New Executive Order from Governor Newsom on biodiversity, climate and working lands: A step in the right direction

On Wednesday Governor Gavin Newsom issued a new Executive Order N-82-20 that is another step forward in combating climate change. The order establishes the goal of protecting 30% of California’s lands and waters by 2030 while also outlining some initial actions required to get there. The governor’s bold leadership is urgently needed as climate change worsens more rapidly than expected globally, and as almost every Californian has been impacted by the 4+ million acres of wildfires and smothering toxic smoke since August.

Along with the Governor’s recent Zero Emissions Vehicle Executive Order N-79-20 that bans the sale of new gas-powered cars and trucks by 2035, this week’s order provides guidance on another key component of the comprehensive policy approach needed to reverse the climate crisis: protecting biodiversity, wildlands, state waters, and working lands.

State agencies are now required to come up with a plan in the next year to “accelerate natural removal of carbon” and store more carbon in the state’s soils. Per the United Nations Intergovernmental Panel on Climate Change, in addition to cutting greenhouse gas emissions at least in half over the next decade, we must also begin drawing down the enormous amounts of warming compounds we’ve already dumped into the atmosphere from burning fossil fuels, cutting down forests, and disturbing soils.

A key pillar of The Climate Center’s Climate-Safe California platform, enhanced sequestration practices on working and natural lands are urgently needed on a much larger scale. To reach net negative carbon emissions by 2030 and in keeping with the latest science, we must remove an additional ~100 million metric tons (MMT) of carbon dioxide equivalents from the atmosphere annually by then.

While the governor’s order does not include a specific target, it does task the California Air Resources Board with updating sequestration goals for natural and working lands to achieve the state’s current– and now unfortunately too conservative– policy of carbon neutrality by 2045. We look forward to working with state agencies to establish an appropriate science-based target on the shorter time frame needed to avoid the worst of climate impacts. We will also work with partners to ensure there are adequate funding streams to scale up these efforts.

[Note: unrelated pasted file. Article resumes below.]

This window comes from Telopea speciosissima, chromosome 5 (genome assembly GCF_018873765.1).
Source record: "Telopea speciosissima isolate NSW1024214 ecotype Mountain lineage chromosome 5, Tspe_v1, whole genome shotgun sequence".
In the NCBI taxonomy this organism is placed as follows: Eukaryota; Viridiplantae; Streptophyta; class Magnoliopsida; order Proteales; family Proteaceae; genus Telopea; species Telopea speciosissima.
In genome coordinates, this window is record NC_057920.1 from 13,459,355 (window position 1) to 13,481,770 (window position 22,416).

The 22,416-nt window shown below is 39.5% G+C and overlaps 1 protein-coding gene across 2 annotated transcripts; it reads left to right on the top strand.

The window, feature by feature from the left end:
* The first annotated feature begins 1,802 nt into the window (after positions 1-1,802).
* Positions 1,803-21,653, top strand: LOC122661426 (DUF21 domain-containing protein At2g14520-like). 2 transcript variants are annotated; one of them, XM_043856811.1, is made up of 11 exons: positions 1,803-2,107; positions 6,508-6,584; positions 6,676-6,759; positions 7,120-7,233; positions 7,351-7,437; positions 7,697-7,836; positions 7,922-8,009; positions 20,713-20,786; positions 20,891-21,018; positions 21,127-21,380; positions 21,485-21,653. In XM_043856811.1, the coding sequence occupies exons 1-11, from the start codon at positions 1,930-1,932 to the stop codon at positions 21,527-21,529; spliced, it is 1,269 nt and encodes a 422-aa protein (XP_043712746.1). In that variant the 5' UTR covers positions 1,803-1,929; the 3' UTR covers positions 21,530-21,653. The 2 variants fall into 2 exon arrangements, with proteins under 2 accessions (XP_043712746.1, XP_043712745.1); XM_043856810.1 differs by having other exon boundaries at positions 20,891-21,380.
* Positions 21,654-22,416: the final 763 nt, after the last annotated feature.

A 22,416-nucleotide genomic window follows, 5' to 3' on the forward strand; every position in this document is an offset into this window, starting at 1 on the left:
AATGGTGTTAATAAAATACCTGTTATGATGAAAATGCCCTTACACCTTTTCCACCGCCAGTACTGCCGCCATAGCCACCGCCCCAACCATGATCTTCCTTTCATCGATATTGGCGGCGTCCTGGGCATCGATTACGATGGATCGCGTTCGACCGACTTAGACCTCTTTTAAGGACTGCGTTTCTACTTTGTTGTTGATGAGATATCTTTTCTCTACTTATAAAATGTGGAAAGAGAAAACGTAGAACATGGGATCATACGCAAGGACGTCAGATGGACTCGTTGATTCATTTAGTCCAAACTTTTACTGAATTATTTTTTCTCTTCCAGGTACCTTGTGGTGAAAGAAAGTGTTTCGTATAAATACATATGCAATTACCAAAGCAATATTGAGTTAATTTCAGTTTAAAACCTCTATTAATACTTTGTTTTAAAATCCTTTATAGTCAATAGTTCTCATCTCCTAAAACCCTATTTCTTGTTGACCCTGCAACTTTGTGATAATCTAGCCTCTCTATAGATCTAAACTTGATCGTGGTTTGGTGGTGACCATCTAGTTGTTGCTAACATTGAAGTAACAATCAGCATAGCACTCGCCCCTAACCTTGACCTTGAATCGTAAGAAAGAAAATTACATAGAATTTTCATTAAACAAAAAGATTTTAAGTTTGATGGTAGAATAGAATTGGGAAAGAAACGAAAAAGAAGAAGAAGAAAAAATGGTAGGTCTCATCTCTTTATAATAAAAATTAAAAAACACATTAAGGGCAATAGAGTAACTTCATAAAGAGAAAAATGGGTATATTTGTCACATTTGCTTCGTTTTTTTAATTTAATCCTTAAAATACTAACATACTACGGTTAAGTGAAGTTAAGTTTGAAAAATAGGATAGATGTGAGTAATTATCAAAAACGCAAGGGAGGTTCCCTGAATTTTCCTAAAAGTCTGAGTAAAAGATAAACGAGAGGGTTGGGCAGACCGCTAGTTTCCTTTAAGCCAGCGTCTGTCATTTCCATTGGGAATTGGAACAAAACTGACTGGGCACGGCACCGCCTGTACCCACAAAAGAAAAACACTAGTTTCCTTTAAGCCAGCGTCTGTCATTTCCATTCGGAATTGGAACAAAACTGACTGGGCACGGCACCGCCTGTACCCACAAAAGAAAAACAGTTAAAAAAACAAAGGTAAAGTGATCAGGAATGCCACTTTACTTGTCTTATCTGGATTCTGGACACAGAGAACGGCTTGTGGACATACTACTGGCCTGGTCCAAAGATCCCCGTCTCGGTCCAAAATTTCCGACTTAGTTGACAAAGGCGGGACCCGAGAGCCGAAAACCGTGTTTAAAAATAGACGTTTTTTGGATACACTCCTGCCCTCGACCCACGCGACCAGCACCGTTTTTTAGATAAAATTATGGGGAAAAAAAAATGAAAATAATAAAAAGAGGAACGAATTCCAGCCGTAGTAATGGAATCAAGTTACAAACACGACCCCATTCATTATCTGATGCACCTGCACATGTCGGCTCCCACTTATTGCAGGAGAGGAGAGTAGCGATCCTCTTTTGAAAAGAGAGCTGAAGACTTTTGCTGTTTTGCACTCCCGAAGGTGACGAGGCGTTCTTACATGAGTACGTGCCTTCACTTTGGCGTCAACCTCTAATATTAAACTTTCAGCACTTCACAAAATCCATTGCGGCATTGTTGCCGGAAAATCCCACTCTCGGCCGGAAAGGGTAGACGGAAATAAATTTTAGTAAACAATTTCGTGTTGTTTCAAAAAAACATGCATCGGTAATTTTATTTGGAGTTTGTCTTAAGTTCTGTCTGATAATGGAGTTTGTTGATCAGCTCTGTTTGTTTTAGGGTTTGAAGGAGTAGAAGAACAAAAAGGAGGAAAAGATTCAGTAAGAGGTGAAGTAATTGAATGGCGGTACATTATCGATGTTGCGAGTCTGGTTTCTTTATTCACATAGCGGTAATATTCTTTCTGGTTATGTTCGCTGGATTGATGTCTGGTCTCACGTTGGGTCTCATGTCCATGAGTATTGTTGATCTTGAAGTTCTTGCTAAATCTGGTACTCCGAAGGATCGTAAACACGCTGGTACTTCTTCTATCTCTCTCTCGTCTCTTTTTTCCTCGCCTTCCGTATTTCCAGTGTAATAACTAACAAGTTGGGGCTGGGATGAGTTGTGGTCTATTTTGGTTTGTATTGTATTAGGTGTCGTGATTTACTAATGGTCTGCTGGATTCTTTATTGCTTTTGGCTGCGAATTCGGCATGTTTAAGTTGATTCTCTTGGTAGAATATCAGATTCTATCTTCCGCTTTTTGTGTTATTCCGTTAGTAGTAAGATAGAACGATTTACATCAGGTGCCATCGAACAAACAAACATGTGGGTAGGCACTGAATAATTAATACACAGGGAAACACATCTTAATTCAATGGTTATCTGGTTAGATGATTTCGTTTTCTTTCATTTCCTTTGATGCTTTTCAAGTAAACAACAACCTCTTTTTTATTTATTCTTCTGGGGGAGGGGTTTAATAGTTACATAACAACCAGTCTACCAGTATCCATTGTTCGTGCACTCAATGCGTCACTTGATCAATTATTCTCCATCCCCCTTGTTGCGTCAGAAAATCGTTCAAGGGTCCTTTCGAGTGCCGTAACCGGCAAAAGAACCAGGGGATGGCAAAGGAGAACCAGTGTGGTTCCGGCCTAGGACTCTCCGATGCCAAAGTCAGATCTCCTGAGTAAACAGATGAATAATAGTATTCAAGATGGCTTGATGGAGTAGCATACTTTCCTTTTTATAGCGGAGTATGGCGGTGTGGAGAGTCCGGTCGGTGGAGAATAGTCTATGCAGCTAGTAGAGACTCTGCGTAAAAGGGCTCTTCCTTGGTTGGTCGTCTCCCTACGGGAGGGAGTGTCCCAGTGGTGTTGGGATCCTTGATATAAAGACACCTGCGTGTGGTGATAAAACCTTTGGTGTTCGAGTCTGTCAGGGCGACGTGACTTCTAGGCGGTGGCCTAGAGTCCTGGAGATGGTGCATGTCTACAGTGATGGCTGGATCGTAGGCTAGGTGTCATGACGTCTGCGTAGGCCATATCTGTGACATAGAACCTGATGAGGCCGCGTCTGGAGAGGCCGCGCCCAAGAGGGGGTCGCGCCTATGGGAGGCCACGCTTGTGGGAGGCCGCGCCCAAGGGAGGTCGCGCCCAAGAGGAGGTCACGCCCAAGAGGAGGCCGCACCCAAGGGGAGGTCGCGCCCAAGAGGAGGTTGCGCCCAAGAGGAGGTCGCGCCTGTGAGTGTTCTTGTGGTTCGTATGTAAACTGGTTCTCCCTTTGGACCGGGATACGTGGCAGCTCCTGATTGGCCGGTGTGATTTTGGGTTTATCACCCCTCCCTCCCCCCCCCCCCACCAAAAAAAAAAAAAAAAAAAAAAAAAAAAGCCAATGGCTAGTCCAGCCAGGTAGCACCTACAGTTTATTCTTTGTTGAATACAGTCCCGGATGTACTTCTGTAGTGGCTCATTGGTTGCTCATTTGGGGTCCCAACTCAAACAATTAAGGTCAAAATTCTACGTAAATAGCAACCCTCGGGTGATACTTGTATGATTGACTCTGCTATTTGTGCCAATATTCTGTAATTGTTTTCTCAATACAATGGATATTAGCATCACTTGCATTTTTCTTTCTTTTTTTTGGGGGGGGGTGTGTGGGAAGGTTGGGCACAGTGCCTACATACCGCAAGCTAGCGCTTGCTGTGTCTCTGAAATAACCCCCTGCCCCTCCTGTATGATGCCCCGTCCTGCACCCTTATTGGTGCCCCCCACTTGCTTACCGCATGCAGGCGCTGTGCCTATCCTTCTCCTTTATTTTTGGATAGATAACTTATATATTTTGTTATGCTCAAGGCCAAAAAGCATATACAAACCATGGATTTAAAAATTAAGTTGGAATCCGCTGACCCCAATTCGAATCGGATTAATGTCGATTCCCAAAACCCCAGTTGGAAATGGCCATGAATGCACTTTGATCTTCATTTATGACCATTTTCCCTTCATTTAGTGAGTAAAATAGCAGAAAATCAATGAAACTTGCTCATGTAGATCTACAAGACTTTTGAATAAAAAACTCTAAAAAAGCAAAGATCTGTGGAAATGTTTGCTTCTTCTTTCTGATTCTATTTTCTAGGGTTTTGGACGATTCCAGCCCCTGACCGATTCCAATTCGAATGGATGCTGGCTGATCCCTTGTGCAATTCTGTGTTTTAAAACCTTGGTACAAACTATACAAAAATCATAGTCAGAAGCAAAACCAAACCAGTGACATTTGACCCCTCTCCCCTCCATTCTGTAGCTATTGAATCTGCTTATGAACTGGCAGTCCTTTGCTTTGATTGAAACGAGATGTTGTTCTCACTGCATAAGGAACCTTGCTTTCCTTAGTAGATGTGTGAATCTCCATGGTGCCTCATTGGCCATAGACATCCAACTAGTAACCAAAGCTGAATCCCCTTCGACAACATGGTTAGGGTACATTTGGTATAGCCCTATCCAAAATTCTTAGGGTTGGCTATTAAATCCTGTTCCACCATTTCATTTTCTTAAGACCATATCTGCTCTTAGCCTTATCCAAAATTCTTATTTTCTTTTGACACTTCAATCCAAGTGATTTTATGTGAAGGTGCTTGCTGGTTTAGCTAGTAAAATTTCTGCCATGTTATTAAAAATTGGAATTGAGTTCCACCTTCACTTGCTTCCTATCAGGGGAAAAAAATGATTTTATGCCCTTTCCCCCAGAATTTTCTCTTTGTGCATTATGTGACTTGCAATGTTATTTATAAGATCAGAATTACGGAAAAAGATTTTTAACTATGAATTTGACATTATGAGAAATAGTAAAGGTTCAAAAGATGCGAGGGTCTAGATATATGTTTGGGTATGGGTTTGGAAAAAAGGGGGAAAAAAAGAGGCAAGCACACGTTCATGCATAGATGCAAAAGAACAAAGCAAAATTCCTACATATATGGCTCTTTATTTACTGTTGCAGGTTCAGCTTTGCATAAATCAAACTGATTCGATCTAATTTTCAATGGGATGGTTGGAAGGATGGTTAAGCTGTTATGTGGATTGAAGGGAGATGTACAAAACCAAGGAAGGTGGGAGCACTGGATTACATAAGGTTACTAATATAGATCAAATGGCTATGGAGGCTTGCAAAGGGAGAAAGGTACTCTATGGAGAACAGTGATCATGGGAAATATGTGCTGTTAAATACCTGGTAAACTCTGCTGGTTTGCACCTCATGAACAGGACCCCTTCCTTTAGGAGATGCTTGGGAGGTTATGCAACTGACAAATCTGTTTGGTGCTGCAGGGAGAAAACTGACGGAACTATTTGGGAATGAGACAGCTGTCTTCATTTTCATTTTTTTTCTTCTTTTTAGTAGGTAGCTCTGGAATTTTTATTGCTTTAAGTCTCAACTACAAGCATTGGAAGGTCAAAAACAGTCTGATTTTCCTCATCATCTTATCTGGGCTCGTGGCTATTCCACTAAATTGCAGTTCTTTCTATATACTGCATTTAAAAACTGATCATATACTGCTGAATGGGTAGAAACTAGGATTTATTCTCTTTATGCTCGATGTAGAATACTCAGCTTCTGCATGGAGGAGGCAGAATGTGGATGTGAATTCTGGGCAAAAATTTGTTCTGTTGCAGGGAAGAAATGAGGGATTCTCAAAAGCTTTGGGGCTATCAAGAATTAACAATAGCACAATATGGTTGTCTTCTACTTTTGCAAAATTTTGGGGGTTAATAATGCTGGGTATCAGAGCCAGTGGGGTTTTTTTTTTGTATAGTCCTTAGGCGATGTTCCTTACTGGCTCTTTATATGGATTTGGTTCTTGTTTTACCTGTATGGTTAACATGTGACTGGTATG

Importantly the order includes California Native American tribes in the group of stakeholders responsible for the planning processes that will guide habitat and soil management changes. It also directs state agencies to “build climate resilience in our forests, wetlands, urban greenspaces” particularly for lower-income communities. It is crucial that we address the disproportionate impact on frontline communities of heatwaves, air pollution, and drought. Major investments in urban forestry, riparian habitat restoration, and soil sequestration practices can provide increased resilience to climate extremes and benefit community health. It will also be critical to promote equitable infill development that protects natural and working lands.

We will join with partner NGOs, state agencies, the legislature, and others to codify policy details that will ensure this order becomes reality. We will also continue advocating for additional Executive Orders, legislation, and regulations that build on Climate-Safe California and recognize the rapidly worsening climate reality. It’s time to enact the full range of accelerated science-based targets and comprehensive policies required for a vibrant, equitable, and climate-safe future.

For more information about nature-based sequestration solutions, see our recent webinar on Soil as a Climate Solution here.

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Many thanks to Barry Vesser for providing the first draft of this post.

For more background, see: Newsom announces plan to conserve 30% of California’s land and coastal waters to offset climate change

….In California, 47% of the state is already owned by the federal government, mostly in national forests, national parks and desert lands owned by the federal Bureau of Land Management.

The vast majority of that land is undeveloped. So in some ways the goal of 30% protection is already achieved.

However, if state agencies eventually define “protected” as not allowing commercial uses, like mining, or logging or cattle grazing on public lands, the percentage is lower — 22% of the land area and 16% of the state’s territorial waters out to three miles offshore, according to a detailed mapping study by Defenders of Wildlife that was published in May. But the state has no control over federal lands.

Newsom said he hopes to work with private landowners and interest groups, not just on public land….

Ellie Cohen
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